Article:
Evaporation of Condensate Droplets on Structured Surfaces with Gradient Roughness

[+] Author and Article Information
Xuemei Chen

Department of Mechanical and Biomedical Engineering, City University of Hong Kong, Hong Kong 999077, China; School of Mechanical Engineering, Purdue University, West Lafayette, Indiana 47907-2088USA

Shuhuai Yao

Department of Mechanical and Aerospace Engineering, The Hong Kong University of Science and Technology, Hong Kong 999077, China

Zuankai Wang

Department of Mechanical and Biomedical Engineering, City University of Hong Kong, Hong Kong 999077, China

Corresponding author.

J. Heat Transfer 137(8), 080903 (Aug 01, 2015) Paper No: HT-15-1238; doi: 10.1115/1.4030449 History: Received March 30, 2015; Revised March 31, 2015; Online June 01, 2015


The study of evaporation dynamics of droplets is of scientific interest and has numerous practical applications. Here, we studied the evaporation of small condensate droplets on structured surfaces with one-tier microscale roughness and two-tier micro/nanoscale roughness (the top and valley of micropillars are covered by nanograss), respectively. On both surfaces, the micropillar arrays are arranged in a radical lattice with the decreasing pillar-to-pillar spacing towards the center of the surface (The first figures in Figs. 1 and 2). The condensate droplets on structured surfaces were formed by conducting condensation inside environmental scanning electron microscope (ESEM, Philips XL-30, ~4.9 Torr, stage temperature ~ 3°C). The condensate droplet on the one-tier surface stays in a Cassie-state (0 s in Fig. 1). However, owing to the preferential droplet nucleation on the smooth sidewall of micropillars, the condensate droplet on the two-tier surface maintains in the composite state (0 s in Fig. 2). To visualize the evaporation dynamics of condensate droplet, we gradually decreased the vapor pressure in the chamber from ~4.9 Torr to ~4.2 Torr. On the one-tier surface (Fig. 1), the droplet first evaporates in a constant contact radius mode (CCR, 0-124 s), followed by a constant contact angle mode (CCA, 136-166 s), and a mixed mode of both CCR and CCA (188-224 s). By contrast, on the two-tier surface (Fig. 2), the condensate droplet first evaporates in the CCR mode, with the solid-liquid contact line remain pinned until the formation of a flat liquid-air interface at the top of micropillars at ~86 s. After that, the liquid-air interface at the top of surface remains flat and the liquid evaporation is dominant in the lateral direction (96-170 s), with the liquid cylinder symmetrically shrinking towards the center of the surface. The presence of a stable and flat liquid/air interface at the top of surface is due to the stabilization effect rendered by the nanograss on the micropillars.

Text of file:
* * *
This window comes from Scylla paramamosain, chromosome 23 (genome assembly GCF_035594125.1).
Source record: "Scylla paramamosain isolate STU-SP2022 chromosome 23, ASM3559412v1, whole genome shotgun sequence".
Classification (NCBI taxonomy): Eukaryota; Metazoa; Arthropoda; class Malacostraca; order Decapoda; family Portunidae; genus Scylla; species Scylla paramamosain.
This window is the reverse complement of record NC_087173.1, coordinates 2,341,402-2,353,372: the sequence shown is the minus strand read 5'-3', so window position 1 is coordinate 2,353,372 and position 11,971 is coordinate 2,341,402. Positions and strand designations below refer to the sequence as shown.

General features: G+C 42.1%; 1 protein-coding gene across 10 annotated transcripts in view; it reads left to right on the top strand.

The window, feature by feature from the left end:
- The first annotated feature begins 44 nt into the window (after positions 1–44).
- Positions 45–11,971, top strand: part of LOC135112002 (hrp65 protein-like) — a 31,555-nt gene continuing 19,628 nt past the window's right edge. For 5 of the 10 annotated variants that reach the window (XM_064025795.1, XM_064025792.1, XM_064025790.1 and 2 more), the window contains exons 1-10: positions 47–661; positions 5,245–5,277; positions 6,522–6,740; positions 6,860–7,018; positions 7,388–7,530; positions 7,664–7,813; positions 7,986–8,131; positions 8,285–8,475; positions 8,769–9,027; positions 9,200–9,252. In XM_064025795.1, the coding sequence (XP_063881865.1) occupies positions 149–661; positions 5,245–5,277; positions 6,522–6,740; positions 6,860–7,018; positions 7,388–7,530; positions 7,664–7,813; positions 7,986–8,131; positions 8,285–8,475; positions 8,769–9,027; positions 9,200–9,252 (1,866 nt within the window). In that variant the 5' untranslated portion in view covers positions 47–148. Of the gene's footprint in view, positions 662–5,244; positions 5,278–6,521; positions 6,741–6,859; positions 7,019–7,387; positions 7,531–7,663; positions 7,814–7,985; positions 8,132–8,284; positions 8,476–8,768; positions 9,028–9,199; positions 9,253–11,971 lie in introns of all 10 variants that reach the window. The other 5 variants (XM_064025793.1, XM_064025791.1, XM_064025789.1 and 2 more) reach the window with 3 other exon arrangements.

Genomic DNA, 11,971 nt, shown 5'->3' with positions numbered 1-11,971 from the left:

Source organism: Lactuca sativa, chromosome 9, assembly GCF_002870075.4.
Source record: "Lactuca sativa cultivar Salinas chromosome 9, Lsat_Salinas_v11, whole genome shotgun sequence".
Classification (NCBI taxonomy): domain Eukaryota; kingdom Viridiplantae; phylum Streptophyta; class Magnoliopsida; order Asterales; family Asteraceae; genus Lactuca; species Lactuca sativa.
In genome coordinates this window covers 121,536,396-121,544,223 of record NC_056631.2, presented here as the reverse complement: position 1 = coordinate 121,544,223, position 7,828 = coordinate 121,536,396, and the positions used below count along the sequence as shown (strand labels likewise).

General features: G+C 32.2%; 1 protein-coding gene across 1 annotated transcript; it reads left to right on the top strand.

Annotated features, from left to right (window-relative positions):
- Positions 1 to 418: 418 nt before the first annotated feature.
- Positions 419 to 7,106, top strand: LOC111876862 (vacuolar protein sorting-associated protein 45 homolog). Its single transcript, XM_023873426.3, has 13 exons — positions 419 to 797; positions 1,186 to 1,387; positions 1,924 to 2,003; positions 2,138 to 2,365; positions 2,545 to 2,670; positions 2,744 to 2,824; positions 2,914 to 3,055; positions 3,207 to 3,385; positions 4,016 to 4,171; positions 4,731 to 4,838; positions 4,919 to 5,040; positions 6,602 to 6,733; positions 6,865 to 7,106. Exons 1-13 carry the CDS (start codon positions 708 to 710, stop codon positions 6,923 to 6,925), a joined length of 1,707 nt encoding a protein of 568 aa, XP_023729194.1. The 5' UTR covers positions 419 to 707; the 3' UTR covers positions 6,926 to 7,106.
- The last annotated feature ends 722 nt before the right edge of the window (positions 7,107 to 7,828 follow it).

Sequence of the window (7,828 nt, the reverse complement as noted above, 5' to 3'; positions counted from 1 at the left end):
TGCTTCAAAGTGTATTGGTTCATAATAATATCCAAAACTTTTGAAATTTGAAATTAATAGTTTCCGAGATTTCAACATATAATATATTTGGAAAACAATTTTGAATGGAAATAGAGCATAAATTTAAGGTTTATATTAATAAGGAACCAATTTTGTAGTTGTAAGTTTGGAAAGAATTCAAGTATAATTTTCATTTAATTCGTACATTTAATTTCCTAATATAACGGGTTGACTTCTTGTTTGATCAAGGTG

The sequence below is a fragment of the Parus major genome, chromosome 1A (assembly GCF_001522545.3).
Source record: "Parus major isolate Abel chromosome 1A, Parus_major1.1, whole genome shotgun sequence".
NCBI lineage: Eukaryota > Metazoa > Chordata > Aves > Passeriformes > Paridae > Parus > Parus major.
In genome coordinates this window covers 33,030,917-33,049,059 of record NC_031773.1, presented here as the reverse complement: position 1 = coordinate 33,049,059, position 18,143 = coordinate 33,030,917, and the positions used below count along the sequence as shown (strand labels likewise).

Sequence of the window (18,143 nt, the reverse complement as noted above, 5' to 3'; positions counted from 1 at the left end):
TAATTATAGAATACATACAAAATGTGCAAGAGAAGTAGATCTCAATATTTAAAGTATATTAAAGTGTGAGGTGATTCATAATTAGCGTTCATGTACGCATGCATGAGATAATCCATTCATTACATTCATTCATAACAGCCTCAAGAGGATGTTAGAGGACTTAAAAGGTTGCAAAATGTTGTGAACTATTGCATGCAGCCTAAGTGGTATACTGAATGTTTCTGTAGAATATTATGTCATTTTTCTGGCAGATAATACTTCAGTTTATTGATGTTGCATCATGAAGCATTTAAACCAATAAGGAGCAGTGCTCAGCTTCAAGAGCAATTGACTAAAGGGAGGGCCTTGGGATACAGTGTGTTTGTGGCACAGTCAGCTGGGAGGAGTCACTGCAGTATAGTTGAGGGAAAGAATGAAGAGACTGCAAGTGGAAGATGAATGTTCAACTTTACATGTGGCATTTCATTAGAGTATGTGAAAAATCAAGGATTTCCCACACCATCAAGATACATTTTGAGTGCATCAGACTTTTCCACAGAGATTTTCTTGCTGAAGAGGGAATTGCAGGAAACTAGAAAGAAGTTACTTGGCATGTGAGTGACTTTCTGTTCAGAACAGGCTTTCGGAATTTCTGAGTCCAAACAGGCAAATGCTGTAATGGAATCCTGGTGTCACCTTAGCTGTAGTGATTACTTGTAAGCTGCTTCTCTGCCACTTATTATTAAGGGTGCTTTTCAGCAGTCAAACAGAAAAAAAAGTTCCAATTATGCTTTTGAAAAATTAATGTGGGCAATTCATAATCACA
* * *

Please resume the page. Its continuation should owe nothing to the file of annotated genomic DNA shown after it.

Copyright © 2015 by ASME
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